« AnteriorContinuar »
TWENTY-FIRST SUNDAY AFTER
The sound of war! In earth and air
The volleying thunders roll:
Their fiery darts the fiends prepare,
And dig the pit, and spread the snare,
Against the Christian's soul.
The tyrant's sword, the rack, the flame,
The scorner's serpent tone,
Of bitter doubt the barbed aim,
All, all conspire his heart to tame :
Force, fraud, and hellish fires assail
The rivets of his heavenly mail,
Amidst his foes alone.
Gods of the world, ye warrior host
of darkness and of air,
In vain is all your impious boast,
In vain each missile lightning tost,
In vain the temipter's snare.
Though fast and far your arrows fly,
Though mortal nerve and bone
Shrink in convulsive agony,
The Christian can your rage defy;
Towers o'er his head salvation's crest,
Faith like a buckler, guards his breast,
Undaunted, though alone.
'Tis past, 't is o'er! in foul defeat
The demon host are fled,
Before the Saviour's mercy-seat,
(His live-long work of faith complete,)
Their conqueror bends his head.
• The spoils thyself hast gained, Lord :
I lay before thy throne:
Thou wert my rock, my shield, my sword;
My trust was in thy name and word :
’T was in thy strength my heart was strong ;
Thy spirit went with mine along ;
How was I then alone?
TWENTY-SECOND SUNDAY AFTER
O God, my sins are manifold, against my life
they cry, And all my guilty deeds foregone, up to thy temple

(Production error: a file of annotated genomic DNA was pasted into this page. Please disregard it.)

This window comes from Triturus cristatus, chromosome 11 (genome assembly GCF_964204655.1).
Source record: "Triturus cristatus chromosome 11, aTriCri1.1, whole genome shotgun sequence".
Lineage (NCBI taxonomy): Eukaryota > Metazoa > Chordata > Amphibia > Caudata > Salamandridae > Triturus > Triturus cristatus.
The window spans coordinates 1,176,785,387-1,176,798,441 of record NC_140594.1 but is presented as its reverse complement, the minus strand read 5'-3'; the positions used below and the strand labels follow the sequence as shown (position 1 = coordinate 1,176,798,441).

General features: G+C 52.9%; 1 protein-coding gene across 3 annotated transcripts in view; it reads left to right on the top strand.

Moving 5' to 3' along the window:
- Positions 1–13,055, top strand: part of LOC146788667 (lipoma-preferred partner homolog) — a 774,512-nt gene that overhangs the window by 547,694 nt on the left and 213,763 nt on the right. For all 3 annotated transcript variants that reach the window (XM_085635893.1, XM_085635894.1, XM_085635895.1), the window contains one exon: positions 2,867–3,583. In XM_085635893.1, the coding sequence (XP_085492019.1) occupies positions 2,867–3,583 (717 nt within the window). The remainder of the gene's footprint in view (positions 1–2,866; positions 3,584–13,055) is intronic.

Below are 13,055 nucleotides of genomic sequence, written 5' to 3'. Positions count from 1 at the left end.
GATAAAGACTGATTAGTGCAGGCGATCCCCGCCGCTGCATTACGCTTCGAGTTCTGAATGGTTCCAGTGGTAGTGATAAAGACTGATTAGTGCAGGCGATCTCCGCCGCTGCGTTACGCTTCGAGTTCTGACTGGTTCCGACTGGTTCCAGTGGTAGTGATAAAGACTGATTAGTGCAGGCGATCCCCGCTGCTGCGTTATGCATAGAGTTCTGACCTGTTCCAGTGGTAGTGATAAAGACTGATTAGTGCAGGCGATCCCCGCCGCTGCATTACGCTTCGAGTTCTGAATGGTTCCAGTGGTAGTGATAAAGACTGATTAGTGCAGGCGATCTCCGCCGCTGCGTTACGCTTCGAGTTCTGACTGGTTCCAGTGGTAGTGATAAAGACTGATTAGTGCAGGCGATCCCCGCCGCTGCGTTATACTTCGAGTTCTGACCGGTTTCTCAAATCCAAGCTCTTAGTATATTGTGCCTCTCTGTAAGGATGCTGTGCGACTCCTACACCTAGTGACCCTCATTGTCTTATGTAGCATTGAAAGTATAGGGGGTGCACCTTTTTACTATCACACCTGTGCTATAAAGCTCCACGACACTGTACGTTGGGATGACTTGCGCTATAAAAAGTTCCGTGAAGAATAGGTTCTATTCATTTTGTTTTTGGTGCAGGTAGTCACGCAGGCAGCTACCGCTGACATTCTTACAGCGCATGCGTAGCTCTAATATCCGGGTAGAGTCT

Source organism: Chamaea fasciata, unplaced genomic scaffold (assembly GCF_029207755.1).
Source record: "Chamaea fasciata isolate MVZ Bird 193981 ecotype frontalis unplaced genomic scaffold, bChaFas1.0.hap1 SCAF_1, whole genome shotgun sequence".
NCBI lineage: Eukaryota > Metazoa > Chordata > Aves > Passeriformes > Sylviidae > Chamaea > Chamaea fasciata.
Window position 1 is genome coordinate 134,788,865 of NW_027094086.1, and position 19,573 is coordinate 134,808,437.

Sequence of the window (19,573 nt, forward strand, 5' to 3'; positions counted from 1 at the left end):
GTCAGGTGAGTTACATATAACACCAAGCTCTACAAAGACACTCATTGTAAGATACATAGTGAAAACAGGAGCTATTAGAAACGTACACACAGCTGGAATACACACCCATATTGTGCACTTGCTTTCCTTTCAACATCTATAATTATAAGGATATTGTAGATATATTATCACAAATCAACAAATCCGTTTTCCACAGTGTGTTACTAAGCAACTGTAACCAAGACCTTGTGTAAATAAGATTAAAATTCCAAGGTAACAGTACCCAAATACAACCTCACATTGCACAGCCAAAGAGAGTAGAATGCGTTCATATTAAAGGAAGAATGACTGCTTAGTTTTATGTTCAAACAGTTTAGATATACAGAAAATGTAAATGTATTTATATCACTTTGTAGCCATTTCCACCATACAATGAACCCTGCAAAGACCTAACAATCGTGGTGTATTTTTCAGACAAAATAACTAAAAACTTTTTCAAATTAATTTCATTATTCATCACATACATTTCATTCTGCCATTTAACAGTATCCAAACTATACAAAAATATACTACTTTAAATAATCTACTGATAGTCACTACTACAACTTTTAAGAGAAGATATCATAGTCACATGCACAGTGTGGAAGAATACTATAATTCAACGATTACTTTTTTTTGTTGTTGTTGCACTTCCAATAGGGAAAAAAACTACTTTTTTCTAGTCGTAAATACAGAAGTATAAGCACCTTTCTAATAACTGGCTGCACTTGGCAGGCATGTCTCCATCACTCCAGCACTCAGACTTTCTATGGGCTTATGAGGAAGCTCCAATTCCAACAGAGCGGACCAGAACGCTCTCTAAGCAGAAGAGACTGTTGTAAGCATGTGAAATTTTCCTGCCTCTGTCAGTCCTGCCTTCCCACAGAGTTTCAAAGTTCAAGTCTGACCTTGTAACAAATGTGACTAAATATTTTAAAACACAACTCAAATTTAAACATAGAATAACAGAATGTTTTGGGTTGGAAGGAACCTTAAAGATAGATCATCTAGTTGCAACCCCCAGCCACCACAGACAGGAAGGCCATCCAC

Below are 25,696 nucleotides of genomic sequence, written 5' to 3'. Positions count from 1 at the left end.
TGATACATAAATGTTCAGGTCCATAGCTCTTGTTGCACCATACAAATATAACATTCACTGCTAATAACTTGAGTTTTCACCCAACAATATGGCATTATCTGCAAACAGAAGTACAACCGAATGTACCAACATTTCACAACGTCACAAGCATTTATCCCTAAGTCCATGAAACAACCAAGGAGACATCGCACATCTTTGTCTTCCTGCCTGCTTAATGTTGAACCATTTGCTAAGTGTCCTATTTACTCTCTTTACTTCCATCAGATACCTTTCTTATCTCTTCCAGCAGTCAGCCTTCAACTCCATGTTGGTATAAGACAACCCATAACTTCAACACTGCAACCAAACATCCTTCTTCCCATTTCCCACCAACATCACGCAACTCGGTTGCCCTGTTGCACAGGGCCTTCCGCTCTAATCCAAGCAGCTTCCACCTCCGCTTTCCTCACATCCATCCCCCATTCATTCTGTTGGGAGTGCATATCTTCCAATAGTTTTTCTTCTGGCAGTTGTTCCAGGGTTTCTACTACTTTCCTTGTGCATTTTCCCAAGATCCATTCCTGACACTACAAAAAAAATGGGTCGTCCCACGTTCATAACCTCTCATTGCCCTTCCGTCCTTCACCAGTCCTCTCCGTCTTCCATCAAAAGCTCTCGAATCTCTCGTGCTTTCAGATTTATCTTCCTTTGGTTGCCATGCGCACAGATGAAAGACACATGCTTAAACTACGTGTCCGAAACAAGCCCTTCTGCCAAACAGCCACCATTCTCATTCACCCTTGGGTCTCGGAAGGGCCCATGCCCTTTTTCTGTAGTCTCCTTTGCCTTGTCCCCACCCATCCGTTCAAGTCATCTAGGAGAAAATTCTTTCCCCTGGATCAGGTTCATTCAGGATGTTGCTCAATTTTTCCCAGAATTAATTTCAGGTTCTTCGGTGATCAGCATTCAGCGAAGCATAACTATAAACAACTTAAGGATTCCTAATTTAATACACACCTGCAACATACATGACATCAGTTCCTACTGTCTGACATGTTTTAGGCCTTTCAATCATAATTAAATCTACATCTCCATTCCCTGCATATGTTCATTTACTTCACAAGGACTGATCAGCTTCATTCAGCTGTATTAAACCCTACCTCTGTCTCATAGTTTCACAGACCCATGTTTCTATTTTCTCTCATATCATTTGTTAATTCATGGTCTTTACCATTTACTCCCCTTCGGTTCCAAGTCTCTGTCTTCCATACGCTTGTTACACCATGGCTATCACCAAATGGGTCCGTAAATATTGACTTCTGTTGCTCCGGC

Wilt thou release my trembling soul, that to des
pair is driven ? * Forgive ! a blessed voice replied, and thou
shalt be forgiven.' My foemen, Lord, are fierce and fell, they spurn
me in their pride, They render evil for my good, my patience they
deride ; Arise, O King, and be the proud to righteous
ruin driven. * Forgive!' an awful answer came,
'as thou would'st be forgiven.' Seven times, O Lord, I pardoned them, seven
times they sinned again : They practise still to work me wo, they triumph
in my pain; But let them dread my vengeance now, to just re
sentment driven. 'Forgive ! the voice of thunder spake, or never
TWENTY-THIRD SUNDAY AFTER
FROM foes that would the land devour;
From guilty pride, and lust of power;
From wild sedition's lawless hour;
From yoke of slavery ;
From blinded zeal by faction led ;
From giddy change by fancy bred ;
From poisonous error's serpent head,
Good Lord, preserve us free.
Defend, O God, with guardian hand,
The laws and ruler of our land,
And grant our church thy grace to stand
In faith and unity;
The spirit's help of thee we crave,
That thou, whose blood was shed to save,
Mayest, at thy second coming, have
A flock to welcome thee.
TWENTY-FOURTH SUNDAY AFTER
To conquer and to save, the Son of God
Came to his own in great humility,
Who wont to ride on cherub wings abroad,
And round him wrap the mantle of the sky.
The mountains bent their necks to form his road;
The clouds dropt down their fatness from on high ;
Beneath his feet the wild waves softly fowed,
And the winds kissed his garment tremblingly.
The grave unbolted half his grisly door,
(For darkness and the deep had heard his fame,
Nor longer might their ancient rule endure;)
The mightiest of mankind stood hushed and tame :
And, trooping on strong wing, his angels came
To work his will, and kingdom to secure;
No strength he needed save his father's name;
Babes were his heralds, and his friends the poor.